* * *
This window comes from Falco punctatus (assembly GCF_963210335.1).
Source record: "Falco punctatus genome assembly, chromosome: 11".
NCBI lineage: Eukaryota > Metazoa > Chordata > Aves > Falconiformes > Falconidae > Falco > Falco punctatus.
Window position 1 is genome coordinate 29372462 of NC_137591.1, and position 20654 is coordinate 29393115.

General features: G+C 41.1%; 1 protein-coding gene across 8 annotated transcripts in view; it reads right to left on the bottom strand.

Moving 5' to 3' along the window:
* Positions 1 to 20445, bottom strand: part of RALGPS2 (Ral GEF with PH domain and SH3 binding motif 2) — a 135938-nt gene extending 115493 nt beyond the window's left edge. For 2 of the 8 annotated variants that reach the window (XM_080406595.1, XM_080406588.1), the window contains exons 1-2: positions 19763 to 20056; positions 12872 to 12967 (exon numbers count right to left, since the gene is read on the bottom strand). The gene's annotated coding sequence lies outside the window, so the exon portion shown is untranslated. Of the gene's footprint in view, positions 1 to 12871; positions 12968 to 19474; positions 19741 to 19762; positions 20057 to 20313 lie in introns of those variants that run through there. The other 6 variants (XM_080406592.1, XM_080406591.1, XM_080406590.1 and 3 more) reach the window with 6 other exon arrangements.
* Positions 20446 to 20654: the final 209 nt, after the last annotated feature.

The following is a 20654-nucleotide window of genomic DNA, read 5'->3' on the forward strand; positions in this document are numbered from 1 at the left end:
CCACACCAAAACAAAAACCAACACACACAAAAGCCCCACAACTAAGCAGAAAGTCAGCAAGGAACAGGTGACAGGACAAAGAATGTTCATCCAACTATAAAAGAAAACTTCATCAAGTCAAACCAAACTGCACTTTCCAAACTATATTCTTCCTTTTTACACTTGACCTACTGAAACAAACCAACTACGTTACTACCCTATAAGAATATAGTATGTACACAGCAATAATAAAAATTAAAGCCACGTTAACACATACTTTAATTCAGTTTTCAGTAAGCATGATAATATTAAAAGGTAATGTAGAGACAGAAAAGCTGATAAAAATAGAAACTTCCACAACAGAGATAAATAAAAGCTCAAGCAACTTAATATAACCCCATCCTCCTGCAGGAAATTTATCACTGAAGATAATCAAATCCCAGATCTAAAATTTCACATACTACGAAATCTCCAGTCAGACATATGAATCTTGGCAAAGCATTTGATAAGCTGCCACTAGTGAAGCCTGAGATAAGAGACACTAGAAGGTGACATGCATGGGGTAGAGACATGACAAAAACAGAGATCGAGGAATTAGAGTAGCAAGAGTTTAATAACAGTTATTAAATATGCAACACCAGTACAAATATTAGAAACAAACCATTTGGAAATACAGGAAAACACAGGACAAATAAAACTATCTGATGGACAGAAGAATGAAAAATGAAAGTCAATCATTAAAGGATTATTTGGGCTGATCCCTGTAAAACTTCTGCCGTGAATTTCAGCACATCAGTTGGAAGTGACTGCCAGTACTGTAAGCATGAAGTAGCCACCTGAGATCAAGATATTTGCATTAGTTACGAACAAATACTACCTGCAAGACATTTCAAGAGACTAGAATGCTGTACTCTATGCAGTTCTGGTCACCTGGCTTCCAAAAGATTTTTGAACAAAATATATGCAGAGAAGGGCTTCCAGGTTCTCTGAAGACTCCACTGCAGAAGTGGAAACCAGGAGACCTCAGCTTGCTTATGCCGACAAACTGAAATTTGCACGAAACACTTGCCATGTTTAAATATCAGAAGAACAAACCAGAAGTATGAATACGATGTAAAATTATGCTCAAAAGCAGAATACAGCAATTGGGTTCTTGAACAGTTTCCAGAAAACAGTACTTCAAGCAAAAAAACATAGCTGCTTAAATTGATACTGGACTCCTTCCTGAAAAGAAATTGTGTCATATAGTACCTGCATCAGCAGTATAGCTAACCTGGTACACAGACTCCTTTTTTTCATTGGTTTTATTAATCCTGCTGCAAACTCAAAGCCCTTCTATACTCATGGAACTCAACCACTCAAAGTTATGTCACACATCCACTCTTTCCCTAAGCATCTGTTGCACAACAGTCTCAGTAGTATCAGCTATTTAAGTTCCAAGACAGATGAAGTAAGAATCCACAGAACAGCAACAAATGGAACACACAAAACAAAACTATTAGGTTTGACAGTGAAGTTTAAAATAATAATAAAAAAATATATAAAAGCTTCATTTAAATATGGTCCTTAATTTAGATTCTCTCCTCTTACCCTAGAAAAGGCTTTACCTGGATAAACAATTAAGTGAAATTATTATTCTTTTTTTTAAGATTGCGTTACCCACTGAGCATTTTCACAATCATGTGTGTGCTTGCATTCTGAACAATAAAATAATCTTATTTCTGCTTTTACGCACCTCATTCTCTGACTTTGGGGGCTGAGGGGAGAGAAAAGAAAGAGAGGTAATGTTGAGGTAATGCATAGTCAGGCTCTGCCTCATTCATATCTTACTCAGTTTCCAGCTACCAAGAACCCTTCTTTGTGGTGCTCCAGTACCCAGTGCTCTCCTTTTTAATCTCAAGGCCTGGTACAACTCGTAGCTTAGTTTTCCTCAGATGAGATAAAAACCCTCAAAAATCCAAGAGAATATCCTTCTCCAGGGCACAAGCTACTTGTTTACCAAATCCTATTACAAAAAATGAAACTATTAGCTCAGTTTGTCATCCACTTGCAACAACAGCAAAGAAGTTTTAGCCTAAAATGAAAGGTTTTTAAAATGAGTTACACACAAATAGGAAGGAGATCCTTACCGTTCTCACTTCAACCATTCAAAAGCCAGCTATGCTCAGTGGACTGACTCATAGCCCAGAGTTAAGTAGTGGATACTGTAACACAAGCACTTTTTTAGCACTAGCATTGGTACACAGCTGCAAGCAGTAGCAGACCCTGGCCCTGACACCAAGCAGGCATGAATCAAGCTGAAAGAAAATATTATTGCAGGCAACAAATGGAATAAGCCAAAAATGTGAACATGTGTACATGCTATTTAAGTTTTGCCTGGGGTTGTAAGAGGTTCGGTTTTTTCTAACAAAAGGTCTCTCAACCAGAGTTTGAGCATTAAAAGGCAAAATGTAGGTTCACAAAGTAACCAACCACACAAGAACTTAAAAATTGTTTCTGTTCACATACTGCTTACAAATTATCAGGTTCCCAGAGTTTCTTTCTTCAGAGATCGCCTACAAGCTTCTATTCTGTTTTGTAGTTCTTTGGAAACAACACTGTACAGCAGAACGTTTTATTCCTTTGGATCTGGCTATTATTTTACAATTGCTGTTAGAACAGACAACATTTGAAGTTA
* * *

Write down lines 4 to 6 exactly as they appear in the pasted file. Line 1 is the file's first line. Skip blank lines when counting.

Window position 1 is genome coordinate 29372462 of NC_137591.1, and position 20654 is coordinate 29393115.

General features: G+C 41.1%; 1 protein-coding gene across 8 annotated transcripts in view; it reads right to left on the bottom strand.

Moving 5' to 3' along the window: